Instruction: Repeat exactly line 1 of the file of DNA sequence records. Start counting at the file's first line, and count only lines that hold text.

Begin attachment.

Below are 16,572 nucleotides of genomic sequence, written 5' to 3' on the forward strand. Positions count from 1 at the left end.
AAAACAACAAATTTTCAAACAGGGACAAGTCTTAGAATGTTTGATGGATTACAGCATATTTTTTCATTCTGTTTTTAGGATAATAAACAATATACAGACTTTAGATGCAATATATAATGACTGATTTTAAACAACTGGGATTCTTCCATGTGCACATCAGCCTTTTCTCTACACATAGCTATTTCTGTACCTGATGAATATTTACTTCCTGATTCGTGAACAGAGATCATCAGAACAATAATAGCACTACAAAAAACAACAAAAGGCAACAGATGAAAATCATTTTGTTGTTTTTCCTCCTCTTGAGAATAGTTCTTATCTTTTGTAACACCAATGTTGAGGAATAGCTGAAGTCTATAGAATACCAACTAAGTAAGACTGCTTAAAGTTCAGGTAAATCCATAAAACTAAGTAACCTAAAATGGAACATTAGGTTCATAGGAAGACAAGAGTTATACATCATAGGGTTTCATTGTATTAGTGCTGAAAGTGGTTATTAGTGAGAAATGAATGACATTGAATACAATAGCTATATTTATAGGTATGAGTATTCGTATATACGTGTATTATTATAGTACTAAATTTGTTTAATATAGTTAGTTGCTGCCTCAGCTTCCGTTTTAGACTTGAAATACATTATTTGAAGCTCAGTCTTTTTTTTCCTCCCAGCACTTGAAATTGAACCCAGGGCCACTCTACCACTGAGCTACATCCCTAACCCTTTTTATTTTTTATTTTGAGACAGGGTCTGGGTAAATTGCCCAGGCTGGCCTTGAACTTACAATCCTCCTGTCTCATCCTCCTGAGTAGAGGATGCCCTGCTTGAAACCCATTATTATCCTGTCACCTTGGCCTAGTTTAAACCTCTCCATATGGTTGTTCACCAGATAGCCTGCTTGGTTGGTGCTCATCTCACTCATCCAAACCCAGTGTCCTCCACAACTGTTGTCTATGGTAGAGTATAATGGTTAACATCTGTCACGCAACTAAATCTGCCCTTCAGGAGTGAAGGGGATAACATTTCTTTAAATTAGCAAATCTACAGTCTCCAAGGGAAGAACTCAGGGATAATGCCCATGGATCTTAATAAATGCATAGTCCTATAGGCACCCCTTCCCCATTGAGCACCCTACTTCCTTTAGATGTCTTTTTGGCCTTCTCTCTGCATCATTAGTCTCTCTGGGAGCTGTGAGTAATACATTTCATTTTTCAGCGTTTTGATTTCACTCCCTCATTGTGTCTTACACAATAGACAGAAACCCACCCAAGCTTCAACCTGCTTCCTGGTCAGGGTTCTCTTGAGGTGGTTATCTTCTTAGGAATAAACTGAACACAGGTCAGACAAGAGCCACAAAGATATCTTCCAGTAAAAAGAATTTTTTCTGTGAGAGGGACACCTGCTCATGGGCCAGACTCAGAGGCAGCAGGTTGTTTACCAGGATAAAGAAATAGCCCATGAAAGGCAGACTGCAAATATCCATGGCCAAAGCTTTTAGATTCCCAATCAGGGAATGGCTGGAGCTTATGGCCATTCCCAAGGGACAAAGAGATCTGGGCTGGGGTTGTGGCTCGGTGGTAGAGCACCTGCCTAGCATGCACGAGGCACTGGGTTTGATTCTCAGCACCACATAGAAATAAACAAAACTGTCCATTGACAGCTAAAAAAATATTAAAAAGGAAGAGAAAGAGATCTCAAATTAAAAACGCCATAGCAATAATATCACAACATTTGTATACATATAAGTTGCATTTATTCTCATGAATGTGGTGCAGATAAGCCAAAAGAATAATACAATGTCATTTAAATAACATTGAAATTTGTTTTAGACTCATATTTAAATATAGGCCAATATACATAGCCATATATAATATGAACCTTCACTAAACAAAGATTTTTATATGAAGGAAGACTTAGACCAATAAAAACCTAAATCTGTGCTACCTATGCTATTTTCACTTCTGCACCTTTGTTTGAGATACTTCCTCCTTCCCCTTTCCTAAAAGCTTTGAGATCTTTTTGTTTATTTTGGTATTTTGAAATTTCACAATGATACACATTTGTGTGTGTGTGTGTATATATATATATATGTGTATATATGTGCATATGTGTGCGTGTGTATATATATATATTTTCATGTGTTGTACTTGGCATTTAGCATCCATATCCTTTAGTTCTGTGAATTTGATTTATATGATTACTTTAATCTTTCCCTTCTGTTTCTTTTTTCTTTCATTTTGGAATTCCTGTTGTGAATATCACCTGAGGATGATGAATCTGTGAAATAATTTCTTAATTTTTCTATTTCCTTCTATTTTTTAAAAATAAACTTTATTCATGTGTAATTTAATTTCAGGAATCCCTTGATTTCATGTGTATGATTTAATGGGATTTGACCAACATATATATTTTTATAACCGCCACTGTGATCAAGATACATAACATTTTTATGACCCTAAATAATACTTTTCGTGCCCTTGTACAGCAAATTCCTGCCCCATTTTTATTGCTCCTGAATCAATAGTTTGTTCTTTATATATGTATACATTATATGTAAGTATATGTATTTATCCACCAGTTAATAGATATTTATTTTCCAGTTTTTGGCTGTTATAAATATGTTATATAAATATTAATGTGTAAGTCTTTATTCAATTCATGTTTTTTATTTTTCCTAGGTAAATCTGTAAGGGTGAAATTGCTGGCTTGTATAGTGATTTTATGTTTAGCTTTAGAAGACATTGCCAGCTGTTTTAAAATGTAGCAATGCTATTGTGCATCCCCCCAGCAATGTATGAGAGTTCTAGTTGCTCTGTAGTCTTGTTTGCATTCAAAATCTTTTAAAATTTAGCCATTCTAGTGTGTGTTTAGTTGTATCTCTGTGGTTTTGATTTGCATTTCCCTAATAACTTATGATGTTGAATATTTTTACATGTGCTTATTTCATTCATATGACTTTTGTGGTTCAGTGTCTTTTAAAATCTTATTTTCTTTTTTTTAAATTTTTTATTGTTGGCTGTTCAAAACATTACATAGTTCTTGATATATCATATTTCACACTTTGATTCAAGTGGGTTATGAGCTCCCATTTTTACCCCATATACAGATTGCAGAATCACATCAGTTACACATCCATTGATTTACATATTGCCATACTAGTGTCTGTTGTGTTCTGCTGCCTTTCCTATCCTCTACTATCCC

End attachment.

Below are 16,572 nucleotides of genomic sequence, written 5' to 3' on the forward strand. Positions count from 1 at the left end.